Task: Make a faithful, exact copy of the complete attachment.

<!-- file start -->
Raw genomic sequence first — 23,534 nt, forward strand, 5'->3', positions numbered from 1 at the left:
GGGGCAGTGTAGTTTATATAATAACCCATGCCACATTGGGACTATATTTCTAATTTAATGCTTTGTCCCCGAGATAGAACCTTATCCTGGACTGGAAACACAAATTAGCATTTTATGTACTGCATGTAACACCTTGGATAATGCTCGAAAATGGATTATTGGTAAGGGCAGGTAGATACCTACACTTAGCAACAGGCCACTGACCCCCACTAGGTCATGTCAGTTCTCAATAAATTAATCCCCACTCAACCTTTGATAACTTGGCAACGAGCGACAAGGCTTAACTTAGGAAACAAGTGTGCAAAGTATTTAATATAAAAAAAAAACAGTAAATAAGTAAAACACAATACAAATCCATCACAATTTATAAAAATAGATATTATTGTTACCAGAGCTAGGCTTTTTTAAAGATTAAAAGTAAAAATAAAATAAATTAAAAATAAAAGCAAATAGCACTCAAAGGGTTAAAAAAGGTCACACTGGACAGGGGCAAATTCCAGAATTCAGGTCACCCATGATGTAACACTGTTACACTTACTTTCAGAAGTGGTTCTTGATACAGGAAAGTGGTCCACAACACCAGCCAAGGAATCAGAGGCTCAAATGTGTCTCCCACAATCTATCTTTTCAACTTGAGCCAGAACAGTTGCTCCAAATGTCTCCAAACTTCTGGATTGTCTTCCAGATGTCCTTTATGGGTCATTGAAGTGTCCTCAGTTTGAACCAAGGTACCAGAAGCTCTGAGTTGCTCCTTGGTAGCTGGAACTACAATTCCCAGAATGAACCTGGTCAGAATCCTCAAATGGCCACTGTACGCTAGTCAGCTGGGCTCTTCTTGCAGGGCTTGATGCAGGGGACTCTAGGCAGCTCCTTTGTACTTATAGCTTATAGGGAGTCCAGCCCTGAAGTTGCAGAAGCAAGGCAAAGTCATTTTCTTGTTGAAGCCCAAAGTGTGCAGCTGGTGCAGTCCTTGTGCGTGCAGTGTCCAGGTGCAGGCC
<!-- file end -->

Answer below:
Raw genomic sequence first — 23,534 nt, forward strand, 5'->3', positions numbered from 1 at the left:
GGGGCAGTGTAGTTTATATAATAACCCATGCCACATTGGGACTATATTTCTAATTTAATGCTTTGTCCCCGAGATAGAACCTTATCCTGGACTGGAAACACAAATTAGCATTTTATGTACTGCATGTAACACCTTGGATAATGCTCGAAAATGGATTATTGGTAAGGGCAGGTAGATACCTACACTTAGCAACAGGCCACTGACCCCCACTAGGTCATGTCAGTTCTCAATAAATTAATCCCCACTCAACCTTTGATAACTTGGCAACGAGCGACAAGGCTTAACTTAGGAAACAAGTGTGCAAAGTATTTAATATAAAAAAAAAACAGTAAATAAGTAAAACACAATACAAATCCATCACAATTTATAAAAATAGATATTATTGTTACCAGAGCTAGGCTTTTTTAAAGATTAAAAGTAAAAATAAAATAAATTAAAAATAAAAGCAAATAGCACTCAAAGGGTTAAAAAAGGTCACACTGGACAGGGGCAAATTCCAGAATTCAGGTCACCCATGATGTAACACTGTTACACTTACTTTCAGAAGTGGTTCTTGATACAGGAAAGTGGTCCACAACACCAGCCAAGGAATCAGAGGCTCAAATGTGTCTCCCACAATCTATCTTTTCAACTTGAGCCAGAACAGTTGCTCCAAATGTCTCCAAACTTCTGGATTGTCTTCCAGATGTCCTTTATGGGTCATTGAAGTGTCCTCAGTTTGAACCAAGGTACCAGAAGCTCTGAGTTGCTCCTTGGTAGCTGGAACTACAATTCCCAGAATGAACCTGGTCAGAATCCTCAAATGGCCACTGTACGCTAGTCAGCTGGGCTCTTCTTGCAGGGCTTGATGCAGGGGACTCTAGGCAGCTCCTTTGTACTTATAGCTTATAGGGAGTCCAGCCCTGAAGTTGCAGAAGCAAGGCAAAGTCATTTTCTTGTTGAAGCCCAAAGTGTGCAGCTGGTGCAGTCCTTGTGCGTGCAGTGTCCAGGTGCAGGCC